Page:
Using All of the Fabric
The method used to make kimono is unique. A piece of fabric 12 to 13 meters (39 to 43 feet) long and 36 to 40 centimeters (14 to 16 inches) wide is cut into eight pieces. These pieces are then sewn back together to create the basic form of a kimono. All of the fabric is used; none is thrown away. Most often, the fabric used is silk, but yukata (informal summer kimono) are often made of cotton.
Weaving and Dying
Kimono get their colors in one of two ways: the fabric is woven from different colored threads, or the woven fabric is dyed.
For the first type of the fabric, the thread is pre-dyed into different colors and woven into a pattern. One example of this type is oshima-tsumugi, a silk fabric made on the island of Amami-Oshima in Kagoshima Prefecture, which has a gloss to it and is strong. Another example is yuki-tsumugi, made in the city of Yuki, Ibaraki Prefecture; this fabric is sturdy so it is said to last 300 years. The word tsumugi means a type of fabric woven from spun silk threads as well as the kimono made of tsumugi silk.
Dyed kimono start with white woven fabric, which then has a design drawn or embroidered onto it. This technique produces vividly colored fabrics. One example of dyed fabric is kyo-yuzen, which is made in Kyoto and is characterized by elaborate, lavishly colored designs. Another example is kaga-yuzen, produced in the city of Kanazawa, Ishikawa Prefecture; kaga-yuzen is characterized by realistic images from nature. The word yuzen is the name for the stencil resist dyeing technique and the fabric it is used to create.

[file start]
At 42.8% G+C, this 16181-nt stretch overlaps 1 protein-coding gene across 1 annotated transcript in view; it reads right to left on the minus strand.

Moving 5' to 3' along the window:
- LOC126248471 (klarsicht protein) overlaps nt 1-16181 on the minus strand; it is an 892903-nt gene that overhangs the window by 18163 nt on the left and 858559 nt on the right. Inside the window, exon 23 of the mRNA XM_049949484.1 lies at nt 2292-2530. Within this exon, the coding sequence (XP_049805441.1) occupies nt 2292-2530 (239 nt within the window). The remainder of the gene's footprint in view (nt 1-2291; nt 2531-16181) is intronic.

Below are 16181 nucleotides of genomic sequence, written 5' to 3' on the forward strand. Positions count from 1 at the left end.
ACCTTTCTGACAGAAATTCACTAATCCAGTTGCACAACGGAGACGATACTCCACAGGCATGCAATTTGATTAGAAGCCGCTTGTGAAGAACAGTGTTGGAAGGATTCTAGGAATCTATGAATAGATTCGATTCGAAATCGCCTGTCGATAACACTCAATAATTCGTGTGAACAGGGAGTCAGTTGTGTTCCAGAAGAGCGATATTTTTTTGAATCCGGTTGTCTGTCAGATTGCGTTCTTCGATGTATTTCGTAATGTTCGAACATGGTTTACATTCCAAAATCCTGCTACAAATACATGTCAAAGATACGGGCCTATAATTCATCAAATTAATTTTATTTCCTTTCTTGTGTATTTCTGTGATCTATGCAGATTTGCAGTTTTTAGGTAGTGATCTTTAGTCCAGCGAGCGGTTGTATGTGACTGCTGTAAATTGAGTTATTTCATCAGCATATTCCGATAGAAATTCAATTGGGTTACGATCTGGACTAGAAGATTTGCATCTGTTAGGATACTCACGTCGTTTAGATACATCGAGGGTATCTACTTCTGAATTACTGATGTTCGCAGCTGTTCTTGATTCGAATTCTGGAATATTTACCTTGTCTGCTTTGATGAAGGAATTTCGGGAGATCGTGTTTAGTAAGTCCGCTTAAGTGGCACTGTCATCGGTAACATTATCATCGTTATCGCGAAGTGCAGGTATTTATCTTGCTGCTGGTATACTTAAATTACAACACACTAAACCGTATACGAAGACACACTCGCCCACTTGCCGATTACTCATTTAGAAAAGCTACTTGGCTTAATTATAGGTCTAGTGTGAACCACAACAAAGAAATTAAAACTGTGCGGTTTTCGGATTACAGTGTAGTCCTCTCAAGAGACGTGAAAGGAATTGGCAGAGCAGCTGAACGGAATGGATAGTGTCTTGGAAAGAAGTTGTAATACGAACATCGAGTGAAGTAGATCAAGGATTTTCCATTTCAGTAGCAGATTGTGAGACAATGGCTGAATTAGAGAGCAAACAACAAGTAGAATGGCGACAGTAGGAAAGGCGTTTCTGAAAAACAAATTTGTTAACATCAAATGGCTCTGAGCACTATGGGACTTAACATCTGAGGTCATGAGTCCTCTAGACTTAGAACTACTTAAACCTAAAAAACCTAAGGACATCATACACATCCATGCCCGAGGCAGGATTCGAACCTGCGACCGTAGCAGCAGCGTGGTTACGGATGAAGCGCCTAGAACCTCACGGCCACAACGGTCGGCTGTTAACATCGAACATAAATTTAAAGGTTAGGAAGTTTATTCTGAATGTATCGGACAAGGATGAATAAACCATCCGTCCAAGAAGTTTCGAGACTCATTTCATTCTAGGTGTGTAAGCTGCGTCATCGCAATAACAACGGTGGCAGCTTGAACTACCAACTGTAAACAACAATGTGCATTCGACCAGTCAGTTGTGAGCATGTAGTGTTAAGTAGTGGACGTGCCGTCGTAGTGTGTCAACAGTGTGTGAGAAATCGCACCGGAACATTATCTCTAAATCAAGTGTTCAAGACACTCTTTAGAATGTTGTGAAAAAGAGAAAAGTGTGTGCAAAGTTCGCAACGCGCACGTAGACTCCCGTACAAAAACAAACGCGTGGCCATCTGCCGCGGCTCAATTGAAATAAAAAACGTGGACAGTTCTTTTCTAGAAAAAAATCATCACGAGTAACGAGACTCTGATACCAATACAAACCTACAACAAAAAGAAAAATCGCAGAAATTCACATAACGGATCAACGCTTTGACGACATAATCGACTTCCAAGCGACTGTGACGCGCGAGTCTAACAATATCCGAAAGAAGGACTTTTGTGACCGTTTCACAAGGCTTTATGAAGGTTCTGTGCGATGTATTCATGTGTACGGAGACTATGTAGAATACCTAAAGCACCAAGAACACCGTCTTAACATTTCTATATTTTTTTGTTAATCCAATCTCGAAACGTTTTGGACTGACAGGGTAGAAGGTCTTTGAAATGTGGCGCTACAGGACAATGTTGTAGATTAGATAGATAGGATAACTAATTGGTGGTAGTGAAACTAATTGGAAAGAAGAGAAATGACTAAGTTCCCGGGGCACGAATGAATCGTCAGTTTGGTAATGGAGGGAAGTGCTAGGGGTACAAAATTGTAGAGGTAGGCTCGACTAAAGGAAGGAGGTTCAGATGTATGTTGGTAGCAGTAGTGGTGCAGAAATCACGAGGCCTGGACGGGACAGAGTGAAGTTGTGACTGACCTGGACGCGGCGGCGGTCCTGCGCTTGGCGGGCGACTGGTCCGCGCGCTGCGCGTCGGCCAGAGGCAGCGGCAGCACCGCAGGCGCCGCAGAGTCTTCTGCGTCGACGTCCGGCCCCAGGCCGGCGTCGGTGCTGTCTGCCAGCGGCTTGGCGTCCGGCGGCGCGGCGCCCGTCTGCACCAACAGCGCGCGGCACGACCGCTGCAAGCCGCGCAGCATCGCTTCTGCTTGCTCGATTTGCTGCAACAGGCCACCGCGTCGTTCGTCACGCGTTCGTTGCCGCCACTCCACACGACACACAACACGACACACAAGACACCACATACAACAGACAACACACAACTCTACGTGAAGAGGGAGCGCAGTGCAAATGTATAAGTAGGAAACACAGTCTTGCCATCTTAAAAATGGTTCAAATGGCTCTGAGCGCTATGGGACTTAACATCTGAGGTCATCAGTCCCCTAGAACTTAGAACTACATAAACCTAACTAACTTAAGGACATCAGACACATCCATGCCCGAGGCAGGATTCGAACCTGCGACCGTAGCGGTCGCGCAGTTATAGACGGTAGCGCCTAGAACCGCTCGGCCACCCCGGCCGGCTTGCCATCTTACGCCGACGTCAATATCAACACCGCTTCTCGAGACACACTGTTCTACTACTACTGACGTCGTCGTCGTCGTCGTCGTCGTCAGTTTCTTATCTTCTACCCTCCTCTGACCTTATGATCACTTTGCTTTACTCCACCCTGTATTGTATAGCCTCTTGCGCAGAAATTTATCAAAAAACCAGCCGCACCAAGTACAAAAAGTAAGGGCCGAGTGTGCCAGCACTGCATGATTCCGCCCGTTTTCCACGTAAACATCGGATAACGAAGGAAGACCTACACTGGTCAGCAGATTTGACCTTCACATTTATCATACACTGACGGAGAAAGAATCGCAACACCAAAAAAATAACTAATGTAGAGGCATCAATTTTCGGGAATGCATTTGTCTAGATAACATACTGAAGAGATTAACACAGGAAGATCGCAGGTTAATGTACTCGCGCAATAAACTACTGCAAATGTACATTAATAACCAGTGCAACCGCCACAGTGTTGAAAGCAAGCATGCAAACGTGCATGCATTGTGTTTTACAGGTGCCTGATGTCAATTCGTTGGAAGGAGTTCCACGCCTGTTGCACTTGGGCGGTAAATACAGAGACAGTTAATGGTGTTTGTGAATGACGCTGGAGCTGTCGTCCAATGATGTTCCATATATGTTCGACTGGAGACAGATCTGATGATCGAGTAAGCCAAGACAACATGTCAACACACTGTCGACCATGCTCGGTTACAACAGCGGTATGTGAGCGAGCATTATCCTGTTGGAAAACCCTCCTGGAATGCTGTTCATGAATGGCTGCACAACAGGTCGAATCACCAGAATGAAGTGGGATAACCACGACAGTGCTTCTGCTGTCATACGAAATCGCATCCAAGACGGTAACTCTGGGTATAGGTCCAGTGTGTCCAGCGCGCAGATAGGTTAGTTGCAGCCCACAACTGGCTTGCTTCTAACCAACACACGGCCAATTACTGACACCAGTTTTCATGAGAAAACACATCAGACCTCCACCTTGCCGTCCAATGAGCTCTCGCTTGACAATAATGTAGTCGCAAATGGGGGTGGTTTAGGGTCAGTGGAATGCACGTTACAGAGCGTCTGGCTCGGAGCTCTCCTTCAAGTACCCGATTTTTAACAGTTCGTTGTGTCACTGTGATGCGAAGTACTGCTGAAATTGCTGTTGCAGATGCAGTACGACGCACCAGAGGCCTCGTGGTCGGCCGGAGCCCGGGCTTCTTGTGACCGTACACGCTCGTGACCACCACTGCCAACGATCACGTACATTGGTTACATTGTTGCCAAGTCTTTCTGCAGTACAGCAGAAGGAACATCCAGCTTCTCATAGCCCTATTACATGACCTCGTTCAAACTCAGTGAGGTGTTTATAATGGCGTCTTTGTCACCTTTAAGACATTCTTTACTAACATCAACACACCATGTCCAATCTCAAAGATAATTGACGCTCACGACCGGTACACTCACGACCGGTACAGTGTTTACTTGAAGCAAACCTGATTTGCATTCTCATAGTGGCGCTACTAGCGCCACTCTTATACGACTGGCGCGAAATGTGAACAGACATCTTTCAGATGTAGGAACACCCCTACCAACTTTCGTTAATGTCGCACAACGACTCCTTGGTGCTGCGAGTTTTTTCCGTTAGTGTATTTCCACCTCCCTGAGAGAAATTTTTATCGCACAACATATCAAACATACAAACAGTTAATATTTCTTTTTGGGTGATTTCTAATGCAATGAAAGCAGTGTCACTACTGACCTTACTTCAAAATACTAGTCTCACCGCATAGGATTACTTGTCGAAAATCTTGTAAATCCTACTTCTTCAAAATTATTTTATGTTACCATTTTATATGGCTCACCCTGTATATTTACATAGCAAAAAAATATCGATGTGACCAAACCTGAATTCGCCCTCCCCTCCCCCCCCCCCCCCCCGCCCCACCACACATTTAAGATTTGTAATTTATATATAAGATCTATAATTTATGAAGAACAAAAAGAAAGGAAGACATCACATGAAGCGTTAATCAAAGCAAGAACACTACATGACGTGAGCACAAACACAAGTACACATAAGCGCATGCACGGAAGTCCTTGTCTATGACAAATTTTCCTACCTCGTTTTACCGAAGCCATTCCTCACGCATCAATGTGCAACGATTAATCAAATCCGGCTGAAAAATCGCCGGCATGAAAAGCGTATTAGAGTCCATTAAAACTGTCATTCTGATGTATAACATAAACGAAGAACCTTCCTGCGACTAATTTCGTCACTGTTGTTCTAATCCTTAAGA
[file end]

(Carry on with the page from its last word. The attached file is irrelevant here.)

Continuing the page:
Wearable Over and Over Again
The advantage of the kimono made of fabric with color woven in is that the color goes all the way through, so if the front of the fabric fades, people can flip it over and use the other side. The advantage of the kimono made of dyed fabric is that if people feel the color is too vivid, or it starts to fade, it's easy to apply new color. This means people can keep wearing the same kimono over and over for a long time. It also means that the method of making a kimono, where one piece of fabric is cut into eight pieces, is logical.
A kimono is worn with a sash called an obi, which holds a kimono in place and keeps the front closed. Obi not only serve this practical function, but are beautiful as well. The two most common types of obi are fukuro-obi, which have a design only on one side, and nagoya-obi, which are narrower in the middle to make them easier to tie around the body. Fukuro-obi are about 4.2 meters (approx. 14 feet) long, while nagoya-obi are about 3.5 meters (approx. 12 feet) long. Both are about 30 centimeters (approx. 12 inches) wide. Woven obi known as nishijin-ori, made in Kyoto, are prized for the lavish colors such as gold and silver that are woven into them. Obi known as hakata-kenjo, made in Fukuoka Prefecture, are also well known.
How to Tie an Obi
There are various ways of tying an obi. The most popular bow is the taiko-musubi, or "drum bow." This bow is characterized by a cushion, known as an obimakura, which is inserted under the obi to give it more volume at the back and has been very popular since the late Edo period (1603–1867). Until this bow came on the scene, an obi was just a way of holding a kimono in place so the front would stay closed. However, once the taiko-musubi came out, many other styles of beautiful bows followed.
In the Meiji period (1868–1912), people began wearing an obi with accessories known as obi-age and obi-jime. An obi-age (obi bustle), which is sandwiched between a kimono and an obi to hide the strings of an obi-makura, also adds another pop of color without ruining the shape of the obi. An obi-jime is used to hold an obi in place. The use of these accessories in different color combinations became a way for people to show off their sense of style.
Other essential items worn with kimono include han-eri (half collar, a lining for the collar of the inner kimono) and tabi (split-toe socks worn with zori sandals). Wearing pure white han-eri and tabi is the basic style so as to show off the colors of the kimono.
Obi-jime and hair ornaments are an important part of the look.